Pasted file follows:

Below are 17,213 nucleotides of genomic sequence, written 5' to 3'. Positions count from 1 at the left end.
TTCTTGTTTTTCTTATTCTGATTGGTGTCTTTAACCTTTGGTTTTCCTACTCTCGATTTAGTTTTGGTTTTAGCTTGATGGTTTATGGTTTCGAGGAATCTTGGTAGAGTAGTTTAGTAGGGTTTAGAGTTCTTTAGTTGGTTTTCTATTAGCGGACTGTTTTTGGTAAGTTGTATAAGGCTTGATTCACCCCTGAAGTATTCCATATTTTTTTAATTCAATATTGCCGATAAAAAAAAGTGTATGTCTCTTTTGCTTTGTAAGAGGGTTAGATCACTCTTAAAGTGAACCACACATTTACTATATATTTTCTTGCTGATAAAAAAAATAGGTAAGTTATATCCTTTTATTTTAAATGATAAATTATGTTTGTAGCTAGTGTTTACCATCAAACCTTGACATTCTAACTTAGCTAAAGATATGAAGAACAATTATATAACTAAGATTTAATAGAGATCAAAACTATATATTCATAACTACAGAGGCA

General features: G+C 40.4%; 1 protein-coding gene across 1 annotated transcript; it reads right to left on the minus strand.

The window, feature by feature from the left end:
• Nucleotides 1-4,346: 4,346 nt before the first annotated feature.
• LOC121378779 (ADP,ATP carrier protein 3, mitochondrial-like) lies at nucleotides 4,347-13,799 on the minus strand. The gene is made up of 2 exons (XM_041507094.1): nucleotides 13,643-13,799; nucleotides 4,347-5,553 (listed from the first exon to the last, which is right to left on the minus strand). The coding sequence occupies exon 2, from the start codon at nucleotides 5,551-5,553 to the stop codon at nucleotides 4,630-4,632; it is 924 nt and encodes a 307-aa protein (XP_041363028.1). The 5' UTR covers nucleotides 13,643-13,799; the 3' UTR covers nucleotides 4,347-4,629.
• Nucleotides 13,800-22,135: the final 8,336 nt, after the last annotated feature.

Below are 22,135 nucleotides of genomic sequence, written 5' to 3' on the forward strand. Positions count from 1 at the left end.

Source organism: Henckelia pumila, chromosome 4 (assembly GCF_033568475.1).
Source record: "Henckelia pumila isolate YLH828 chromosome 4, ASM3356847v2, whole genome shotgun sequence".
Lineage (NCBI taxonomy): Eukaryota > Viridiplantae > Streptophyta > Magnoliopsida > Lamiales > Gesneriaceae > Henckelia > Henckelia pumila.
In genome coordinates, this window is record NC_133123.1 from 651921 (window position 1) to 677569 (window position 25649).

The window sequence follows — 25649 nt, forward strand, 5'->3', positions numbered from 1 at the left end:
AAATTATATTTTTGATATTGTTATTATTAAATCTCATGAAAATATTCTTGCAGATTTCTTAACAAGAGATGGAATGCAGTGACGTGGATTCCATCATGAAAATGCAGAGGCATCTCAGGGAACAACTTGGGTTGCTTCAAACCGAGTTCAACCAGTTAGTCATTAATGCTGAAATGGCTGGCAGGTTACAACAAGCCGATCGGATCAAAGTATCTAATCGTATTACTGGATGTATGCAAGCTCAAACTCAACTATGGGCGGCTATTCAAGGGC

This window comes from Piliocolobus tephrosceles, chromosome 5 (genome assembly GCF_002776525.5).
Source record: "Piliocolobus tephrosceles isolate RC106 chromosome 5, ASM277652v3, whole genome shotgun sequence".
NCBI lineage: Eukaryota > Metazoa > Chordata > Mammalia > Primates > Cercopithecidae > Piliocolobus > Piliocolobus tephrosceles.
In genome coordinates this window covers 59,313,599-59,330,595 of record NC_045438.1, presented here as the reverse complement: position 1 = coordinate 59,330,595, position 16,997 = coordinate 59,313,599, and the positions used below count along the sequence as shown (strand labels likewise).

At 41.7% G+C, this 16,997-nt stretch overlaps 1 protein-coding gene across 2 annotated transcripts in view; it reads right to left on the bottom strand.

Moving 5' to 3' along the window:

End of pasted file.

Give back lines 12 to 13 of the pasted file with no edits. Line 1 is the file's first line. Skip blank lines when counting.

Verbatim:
In genome coordinates, this window is record NC_133123.1 from 651921 (window position 1) to 677569 (window position 25649).

The window sequence follows — 25649 nt, forward strand, 5'->3', positions numbered from 1 at the left end: